This is the first in a series of three novels written by the sister of Anne Rice. The time is the Dark Ages. The setting is Rome. The heroine of the story is Regeane. She is part human/part wolf. She is a virtual captive her money-grubbing uncle and mean-spirited cousin. It is a time when church and state are competing for power. Like in all ;power struggles there are elements of good and evil on all sides. To appease a throne and seal a power move, Regeane is promised in marriage to Maeniel, who is the Silver Wolf. He has a loyal following of other half-man-half-wolves, who unlike Regeane, understand the origins of their duality and immense power they hold over mankind. This is a love story with a different twist. This series is touted as historical fiction, but left no impression because I am far from expert on that time period. There is a lot of time spent in detailing food, drink and clothing, etc. It reminded me of The Lady and the Hawk only with no humor.
King hasn't published a collection of short stories is several years. He wrote in preface that writing a good short story is very different from writing a good novel. Ain't that the truth! He hasn't lost his touch. There are a few very interesting stories in this collection that do not deal with the macabre. I especially liked the one about the end of the world entitled:Graduation Afternoon. And the one called: Rest Stop. For SK fans that like the gory stories, there are a couple of those that won't disappoint; like the one named: The Cat from Hell.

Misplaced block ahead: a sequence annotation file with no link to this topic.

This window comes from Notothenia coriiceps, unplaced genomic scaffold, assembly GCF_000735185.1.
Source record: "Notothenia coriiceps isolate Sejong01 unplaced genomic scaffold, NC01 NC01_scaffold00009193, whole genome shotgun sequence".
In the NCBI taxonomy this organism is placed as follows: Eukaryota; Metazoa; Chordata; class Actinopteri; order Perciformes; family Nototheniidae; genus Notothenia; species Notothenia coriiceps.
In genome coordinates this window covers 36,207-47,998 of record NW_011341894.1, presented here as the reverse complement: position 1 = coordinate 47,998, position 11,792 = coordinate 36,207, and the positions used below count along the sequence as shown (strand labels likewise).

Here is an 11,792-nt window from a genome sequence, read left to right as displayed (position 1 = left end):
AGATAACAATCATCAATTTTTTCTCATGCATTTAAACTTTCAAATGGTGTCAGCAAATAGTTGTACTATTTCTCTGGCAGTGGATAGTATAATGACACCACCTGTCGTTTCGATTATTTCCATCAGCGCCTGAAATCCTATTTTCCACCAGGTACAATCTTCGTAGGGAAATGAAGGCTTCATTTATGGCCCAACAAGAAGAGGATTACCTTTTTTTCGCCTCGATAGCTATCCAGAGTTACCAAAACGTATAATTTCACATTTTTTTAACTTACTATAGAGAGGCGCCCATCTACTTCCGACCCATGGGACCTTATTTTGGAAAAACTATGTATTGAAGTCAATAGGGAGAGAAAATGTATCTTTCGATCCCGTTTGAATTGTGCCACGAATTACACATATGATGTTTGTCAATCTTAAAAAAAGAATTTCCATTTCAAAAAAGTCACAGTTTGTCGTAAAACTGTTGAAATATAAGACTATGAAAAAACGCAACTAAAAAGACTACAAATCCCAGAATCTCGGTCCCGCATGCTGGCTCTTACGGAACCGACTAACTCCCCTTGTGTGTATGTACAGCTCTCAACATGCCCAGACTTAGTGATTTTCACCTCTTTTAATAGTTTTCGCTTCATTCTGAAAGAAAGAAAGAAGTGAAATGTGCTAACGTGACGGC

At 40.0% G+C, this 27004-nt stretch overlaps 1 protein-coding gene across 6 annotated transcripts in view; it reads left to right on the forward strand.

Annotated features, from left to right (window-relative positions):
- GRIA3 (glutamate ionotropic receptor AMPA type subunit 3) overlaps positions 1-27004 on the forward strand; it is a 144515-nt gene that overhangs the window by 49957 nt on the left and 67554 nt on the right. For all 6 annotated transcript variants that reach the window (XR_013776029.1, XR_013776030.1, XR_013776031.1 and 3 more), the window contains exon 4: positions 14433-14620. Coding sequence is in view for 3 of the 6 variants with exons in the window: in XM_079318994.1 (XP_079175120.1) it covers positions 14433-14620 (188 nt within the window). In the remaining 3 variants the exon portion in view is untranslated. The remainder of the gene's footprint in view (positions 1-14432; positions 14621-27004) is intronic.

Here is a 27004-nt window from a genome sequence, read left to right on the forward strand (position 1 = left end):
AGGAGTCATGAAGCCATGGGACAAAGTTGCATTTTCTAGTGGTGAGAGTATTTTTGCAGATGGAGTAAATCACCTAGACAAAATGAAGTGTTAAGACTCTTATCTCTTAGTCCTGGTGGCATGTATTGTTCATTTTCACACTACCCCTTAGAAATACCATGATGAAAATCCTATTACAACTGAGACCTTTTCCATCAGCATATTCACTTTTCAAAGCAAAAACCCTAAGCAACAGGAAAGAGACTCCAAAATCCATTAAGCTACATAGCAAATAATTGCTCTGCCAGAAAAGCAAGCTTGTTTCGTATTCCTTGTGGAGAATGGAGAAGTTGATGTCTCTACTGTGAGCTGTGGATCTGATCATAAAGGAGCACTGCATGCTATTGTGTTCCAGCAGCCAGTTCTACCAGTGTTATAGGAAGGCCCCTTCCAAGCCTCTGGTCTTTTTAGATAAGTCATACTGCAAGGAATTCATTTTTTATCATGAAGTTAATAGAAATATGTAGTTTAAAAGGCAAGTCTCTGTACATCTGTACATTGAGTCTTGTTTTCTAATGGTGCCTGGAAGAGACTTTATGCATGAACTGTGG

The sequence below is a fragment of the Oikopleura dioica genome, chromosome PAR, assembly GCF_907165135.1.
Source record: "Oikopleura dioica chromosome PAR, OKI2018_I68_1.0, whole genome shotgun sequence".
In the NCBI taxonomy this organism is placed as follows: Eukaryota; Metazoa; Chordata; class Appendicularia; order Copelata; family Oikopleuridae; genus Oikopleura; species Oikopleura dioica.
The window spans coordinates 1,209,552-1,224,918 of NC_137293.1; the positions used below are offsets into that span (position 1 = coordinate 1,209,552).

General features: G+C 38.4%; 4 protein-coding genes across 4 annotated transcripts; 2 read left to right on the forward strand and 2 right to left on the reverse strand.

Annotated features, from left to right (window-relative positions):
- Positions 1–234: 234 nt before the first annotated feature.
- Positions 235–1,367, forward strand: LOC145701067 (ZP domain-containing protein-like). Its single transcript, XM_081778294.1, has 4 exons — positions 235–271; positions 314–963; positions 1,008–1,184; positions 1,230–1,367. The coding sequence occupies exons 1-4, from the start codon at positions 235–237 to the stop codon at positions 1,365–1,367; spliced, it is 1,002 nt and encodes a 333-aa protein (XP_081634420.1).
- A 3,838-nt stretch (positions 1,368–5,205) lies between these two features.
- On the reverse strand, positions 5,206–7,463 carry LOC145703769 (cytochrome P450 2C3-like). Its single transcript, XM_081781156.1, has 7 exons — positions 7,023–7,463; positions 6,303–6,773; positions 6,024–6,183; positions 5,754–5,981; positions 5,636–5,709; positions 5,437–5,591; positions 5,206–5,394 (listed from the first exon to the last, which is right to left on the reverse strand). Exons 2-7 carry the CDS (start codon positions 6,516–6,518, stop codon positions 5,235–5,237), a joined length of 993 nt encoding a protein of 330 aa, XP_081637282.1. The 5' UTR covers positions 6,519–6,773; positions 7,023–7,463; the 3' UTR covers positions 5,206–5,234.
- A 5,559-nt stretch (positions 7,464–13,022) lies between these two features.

This book was so good I read it at one sitting. Alex Cross is back and this time his investigation takes him to Nigeria, where he's smack in the middle of a revolution. An old, dear friend of Cross' is brutally murdered in D.C. along with her entire family. Cross is hot on the trail of their murderer who is known as The Tiger. The Tiger has a small African army of assassins; all around the age of 10; personally recruited from Sierra Leone detention camps to do unspeakable things at The Tiger's command. This book was such a page-turner that I kept getting annoyed when the pages stuck together and I couldn't separate then fast enough!